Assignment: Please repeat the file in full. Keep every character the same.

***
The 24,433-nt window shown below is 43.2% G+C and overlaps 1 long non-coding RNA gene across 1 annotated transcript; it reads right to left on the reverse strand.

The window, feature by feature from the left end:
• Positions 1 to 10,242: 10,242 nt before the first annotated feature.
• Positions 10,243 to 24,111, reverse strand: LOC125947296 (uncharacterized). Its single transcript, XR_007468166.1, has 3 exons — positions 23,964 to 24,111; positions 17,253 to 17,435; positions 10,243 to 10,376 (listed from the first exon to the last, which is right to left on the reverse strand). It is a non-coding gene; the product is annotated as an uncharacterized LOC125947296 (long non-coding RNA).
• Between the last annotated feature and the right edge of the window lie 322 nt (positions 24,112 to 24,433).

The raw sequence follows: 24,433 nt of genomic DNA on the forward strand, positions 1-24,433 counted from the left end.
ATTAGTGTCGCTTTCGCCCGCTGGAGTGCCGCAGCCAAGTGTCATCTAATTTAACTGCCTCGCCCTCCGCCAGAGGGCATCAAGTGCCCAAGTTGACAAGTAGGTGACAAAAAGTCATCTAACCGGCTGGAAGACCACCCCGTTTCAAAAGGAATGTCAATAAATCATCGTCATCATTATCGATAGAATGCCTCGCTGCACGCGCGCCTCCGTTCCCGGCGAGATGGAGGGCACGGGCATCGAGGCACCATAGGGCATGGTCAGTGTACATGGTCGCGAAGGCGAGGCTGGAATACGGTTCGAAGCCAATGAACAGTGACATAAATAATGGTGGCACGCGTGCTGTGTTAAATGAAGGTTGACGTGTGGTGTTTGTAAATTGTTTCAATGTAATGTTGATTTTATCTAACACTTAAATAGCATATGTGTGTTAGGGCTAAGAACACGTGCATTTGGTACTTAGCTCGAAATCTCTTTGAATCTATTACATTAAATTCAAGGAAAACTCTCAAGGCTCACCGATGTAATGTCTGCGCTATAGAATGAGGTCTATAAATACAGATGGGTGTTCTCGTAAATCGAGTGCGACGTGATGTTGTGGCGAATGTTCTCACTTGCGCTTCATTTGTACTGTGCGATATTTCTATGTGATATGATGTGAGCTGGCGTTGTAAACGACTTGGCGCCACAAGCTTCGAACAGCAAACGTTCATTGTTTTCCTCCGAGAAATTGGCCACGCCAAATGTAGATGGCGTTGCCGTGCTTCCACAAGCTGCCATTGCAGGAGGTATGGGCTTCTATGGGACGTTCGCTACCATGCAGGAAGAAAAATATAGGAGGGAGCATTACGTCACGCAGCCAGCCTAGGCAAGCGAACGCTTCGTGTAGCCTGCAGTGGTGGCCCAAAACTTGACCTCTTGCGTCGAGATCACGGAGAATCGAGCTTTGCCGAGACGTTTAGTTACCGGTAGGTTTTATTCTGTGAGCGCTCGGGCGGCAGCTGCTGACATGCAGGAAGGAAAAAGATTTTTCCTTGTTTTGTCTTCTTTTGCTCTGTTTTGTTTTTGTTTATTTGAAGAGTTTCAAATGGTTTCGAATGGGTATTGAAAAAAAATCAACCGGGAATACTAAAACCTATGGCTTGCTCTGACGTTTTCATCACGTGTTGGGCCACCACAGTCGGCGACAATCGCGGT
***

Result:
The 24,433-nt window shown below is 43.2% G+C and overlaps 1 long non-coding RNA gene across 1 annotated transcript; it reads right to left on the reverse strand.

The window, feature by feature from the left end:
• Positions 1 to 10,242: 10,242 nt before the first annotated feature.
• Positions 10,243 to 24,111, reverse strand: LOC125947296 (uncharacterized). Its single transcript, XR_007468166.1, has 3 exons — positions 23,964 to 24,111; positions 17,253 to 17,435; positions 10,243 to 10,376 (listed from the first exon to the last, which is right to left on the reverse strand). It is a non-coding gene; the product is annotated as an uncharacterized LOC125947296 (long non-coding RNA).
• Between the last annotated feature and the right edge of the window lie 322 nt (positions 24,112 to 24,433).

The raw sequence follows: 24,433 nt of genomic DNA on the forward strand, positions 1-24,433 counted from the left end.
ATTAGTGTCGCTTTCGCCCGCTGGAGTGCCGCAGCCAAGTGTCATCTAATTTAACTGCCTCGCCCTCCGCCAGAGGGCATCAAGTGCCCAAGTTGACAAGTAGGTGACAAAAAGTCATCTAACCGGCTGGAAGACCACCCCGTTTCAAAAGGAATGTCAATAAATCATCGTCATCATTATCGATAGAATGCCTCGCTGCACGCGCGCCTCCGTTCCCGGCGAGATGGAGGGCACGGGCATCGAGGCACCATAGGGCATGGTCAGTGTACATGGTCGCGAAGGCGAGGCTGGAATACGGTTCGAAGCCAATGAACAGTGACATAAATAATGGTGGCACGCGTGCTGTGTTAAATGAAGGTTGACGTGTGGTGTTTGTAAATTGTTTCAATGTAATGTTGATTTTATCTAACACTTAAATAGCATATGTGTGTTAGGGCTAAGAACACGTGCATTTGGTACTTAGCTCGAAATCTCTTTGAATCTATTACATTAAATTCAAGGAAAACTCTCAAGGCTCACCGATGTAATGTCTGCGCTATAGAATGAGGTCTATAAATACAGATGGGTGTTCTCGTAAATCGAGTGCGACGTGATGTTGTGGCGAATGTTCTCACTTGCGCTTCATTTGTACTGTGCGATATTTCTATGTGATATGATGTGAGCTGGCGTTGTAAACGACTTGGCGCCACAAGCTTCGAACAGCAAACGTTCATTGTTTTCCTCCGAGAAATTGGCCACGCCAAATGTAGATGGCGTTGCCGTGCTTCCACAAGCTGCCATTGCAGGAGGTATGGGCTTCTATGGGACGTTCGCTACCATGCAGGAAGAAAAATATAGGAGGGAGCATTACGTCACGCAGCCAGCCTAGGCAAGCGAACGCTTCGTGTAGCCTGCAGTGGTGGCCCAAAACTTGACCTCTTGCGTCGAGATCACGGAGAATCGAGCTTTGCCGAGACGTTTAGTTACCGGTAGGTTTTATTCTGTGAGCGCTCGGGCGGCAGCTGCTGACATGCAGGAAGGAAAAAGATTTTTCCTTGTTTTGTCTTCTTTTGCTCTGTTTTGTTTTTGTTTATTTGAAGAGTTTCAAATGGTTTCGAATGGGTATTGAAAAAAAATCAACCGGGAATACTAAAACCTATGGCTTGCTCTGACGTTTTCATCACGTGTTGGGCCACCACAGTCGGCGACAATCGCGGT